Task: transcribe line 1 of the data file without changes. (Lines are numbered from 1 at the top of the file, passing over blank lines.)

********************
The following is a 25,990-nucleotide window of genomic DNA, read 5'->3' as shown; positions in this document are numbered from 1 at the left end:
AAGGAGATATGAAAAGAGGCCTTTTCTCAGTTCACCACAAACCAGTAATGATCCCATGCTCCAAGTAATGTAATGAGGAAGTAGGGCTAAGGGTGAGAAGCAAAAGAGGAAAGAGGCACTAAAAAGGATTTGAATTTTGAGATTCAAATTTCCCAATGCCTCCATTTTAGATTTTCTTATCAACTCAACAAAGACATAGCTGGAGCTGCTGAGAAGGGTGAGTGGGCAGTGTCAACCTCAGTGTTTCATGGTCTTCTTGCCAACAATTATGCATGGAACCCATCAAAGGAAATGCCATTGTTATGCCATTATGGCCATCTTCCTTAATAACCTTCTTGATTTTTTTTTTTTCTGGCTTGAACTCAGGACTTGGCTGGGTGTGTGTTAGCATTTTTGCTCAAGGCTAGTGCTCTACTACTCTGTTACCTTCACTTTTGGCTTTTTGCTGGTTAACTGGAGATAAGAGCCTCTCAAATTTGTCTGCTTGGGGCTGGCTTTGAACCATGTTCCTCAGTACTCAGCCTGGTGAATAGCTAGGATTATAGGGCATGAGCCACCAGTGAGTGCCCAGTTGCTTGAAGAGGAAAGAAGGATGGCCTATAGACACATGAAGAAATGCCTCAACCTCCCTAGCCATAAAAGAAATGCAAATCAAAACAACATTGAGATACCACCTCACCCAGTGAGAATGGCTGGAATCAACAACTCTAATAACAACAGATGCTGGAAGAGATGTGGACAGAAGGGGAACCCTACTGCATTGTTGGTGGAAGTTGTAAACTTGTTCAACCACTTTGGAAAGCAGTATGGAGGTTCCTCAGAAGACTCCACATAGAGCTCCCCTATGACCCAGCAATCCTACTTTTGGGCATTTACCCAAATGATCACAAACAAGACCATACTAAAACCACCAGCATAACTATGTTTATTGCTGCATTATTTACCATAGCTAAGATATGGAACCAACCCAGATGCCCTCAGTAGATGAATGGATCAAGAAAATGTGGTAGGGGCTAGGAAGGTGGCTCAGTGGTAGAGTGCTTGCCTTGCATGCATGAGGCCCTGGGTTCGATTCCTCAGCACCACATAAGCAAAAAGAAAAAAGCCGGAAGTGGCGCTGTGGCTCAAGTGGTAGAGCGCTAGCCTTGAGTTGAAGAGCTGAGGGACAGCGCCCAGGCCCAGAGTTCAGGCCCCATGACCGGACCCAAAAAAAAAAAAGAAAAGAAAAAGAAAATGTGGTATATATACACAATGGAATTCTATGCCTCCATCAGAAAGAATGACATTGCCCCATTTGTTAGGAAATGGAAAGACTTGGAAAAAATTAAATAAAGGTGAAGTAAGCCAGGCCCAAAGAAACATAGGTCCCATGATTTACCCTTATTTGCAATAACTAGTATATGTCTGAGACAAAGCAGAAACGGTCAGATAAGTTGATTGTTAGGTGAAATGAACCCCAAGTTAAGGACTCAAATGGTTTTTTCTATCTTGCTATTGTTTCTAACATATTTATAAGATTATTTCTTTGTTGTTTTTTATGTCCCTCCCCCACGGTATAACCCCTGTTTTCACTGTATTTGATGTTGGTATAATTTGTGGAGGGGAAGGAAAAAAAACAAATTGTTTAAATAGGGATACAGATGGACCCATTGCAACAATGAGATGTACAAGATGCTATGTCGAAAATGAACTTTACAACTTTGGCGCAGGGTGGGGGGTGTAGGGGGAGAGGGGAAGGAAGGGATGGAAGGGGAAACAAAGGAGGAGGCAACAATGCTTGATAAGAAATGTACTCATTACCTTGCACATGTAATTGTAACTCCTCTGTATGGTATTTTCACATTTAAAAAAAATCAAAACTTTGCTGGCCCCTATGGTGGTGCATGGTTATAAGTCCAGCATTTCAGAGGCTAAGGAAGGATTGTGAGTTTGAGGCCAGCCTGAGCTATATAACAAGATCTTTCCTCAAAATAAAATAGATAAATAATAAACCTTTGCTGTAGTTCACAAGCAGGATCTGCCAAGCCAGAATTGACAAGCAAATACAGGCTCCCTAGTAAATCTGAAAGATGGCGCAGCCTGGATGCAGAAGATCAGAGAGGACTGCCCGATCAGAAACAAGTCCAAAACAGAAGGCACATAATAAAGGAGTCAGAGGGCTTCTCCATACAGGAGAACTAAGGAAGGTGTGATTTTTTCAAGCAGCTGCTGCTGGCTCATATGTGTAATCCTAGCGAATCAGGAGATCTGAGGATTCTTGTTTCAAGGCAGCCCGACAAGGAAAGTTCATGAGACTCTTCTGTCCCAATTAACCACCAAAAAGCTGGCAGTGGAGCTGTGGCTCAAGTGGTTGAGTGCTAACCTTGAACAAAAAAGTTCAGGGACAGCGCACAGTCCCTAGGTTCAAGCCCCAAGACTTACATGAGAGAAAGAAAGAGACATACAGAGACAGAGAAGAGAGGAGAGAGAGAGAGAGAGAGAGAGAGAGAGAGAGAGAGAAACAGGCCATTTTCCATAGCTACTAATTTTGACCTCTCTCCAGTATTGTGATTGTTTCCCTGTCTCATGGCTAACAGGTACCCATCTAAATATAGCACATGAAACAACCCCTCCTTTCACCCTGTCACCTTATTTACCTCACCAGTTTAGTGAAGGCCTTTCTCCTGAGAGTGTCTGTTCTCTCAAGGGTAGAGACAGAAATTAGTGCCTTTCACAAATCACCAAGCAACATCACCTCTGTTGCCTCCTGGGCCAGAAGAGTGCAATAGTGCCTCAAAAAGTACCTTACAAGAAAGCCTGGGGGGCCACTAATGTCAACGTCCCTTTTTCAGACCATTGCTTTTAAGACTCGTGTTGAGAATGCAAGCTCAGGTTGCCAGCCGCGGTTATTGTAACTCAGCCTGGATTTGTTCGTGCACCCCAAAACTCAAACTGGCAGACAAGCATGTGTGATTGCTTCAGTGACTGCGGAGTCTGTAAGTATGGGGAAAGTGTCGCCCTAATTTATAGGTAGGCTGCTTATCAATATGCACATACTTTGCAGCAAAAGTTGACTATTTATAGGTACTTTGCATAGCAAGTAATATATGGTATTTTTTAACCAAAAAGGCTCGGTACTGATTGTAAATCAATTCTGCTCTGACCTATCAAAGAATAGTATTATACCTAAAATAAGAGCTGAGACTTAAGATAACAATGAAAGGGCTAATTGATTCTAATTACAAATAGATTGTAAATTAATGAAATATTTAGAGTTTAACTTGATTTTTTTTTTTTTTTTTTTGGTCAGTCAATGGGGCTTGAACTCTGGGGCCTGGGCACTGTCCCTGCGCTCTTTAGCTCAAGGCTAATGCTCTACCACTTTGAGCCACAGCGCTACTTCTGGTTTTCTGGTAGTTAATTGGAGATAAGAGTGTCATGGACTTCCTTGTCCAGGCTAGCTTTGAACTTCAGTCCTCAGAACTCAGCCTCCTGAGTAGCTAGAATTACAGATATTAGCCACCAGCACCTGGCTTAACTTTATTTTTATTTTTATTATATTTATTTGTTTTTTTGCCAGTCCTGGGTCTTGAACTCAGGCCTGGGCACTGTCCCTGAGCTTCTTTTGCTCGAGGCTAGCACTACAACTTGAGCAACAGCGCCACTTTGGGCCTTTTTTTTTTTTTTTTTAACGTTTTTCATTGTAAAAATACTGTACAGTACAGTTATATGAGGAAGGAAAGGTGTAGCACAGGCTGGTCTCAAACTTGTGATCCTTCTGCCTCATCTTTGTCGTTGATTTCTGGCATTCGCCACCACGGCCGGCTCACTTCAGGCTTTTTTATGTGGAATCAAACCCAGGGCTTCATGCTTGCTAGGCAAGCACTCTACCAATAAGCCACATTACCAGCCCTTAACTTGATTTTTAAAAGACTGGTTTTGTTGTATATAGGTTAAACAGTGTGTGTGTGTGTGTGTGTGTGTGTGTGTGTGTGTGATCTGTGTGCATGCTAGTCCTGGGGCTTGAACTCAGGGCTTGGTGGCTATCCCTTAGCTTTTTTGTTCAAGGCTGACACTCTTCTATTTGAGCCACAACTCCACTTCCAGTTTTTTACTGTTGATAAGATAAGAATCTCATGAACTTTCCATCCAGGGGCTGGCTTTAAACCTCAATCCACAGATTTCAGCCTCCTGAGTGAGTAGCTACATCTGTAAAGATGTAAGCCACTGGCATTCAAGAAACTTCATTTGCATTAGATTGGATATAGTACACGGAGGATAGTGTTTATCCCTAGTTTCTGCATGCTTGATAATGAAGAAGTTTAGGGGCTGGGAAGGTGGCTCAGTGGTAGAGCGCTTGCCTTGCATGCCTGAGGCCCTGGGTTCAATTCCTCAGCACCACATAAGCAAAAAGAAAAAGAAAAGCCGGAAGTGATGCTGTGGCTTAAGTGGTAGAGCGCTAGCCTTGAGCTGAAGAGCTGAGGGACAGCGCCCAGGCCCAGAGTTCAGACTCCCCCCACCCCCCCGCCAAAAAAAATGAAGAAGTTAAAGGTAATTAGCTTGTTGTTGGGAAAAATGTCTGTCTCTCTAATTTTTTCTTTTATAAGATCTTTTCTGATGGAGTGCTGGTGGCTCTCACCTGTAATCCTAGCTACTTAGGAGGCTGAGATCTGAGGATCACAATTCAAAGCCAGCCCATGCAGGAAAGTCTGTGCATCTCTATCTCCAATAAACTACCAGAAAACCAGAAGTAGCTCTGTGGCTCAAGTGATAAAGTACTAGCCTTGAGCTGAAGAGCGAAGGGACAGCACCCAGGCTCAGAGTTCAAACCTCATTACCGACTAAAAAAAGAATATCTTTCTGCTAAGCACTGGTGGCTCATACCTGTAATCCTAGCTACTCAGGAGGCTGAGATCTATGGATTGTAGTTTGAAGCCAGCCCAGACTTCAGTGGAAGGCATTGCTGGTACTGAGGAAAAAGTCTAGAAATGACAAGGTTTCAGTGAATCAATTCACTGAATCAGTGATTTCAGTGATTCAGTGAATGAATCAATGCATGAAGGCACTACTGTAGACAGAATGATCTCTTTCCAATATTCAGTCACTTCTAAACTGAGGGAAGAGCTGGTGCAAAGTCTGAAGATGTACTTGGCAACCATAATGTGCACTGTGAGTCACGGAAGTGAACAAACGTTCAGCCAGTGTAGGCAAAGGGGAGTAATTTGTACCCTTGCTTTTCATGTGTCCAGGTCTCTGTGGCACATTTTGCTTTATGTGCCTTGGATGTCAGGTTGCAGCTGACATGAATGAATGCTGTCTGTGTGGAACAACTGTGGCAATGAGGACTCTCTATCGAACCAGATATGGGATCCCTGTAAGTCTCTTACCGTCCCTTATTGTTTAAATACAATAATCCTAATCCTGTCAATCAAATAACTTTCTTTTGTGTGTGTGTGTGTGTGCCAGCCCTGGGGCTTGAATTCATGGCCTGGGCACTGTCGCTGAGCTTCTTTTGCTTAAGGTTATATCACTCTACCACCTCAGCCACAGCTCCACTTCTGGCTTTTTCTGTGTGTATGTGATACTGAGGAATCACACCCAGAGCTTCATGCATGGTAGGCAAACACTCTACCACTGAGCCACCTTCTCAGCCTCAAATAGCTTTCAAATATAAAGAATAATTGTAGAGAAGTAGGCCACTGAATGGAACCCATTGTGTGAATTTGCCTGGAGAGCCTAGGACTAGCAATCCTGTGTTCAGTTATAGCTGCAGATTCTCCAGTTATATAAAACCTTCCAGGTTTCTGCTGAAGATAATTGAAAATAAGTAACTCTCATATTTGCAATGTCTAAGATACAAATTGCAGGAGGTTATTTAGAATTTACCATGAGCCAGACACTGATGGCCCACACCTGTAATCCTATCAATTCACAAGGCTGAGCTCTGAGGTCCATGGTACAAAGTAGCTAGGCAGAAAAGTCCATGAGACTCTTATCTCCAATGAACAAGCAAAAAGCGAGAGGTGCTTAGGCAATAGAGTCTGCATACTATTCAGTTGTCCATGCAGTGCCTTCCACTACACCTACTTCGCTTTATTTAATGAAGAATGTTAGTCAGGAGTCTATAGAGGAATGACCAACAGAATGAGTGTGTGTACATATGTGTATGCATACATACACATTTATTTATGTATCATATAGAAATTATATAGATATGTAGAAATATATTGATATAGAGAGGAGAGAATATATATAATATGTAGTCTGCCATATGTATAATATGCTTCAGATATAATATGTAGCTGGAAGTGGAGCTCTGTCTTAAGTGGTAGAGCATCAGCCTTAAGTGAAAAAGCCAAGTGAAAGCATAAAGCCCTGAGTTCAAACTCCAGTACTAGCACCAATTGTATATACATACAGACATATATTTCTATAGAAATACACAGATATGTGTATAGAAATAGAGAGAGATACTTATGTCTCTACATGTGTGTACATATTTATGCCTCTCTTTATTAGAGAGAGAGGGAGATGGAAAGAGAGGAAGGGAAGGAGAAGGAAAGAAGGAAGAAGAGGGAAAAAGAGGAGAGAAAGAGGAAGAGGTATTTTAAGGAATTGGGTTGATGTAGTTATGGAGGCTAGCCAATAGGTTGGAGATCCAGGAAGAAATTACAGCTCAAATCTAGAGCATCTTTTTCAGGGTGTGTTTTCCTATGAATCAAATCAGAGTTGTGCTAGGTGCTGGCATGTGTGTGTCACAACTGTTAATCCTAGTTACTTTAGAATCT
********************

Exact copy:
The following is a 25,990-nucleotide window of genomic DNA, read 5'->3' as shown; positions in this document are numbered from 1 at the left end: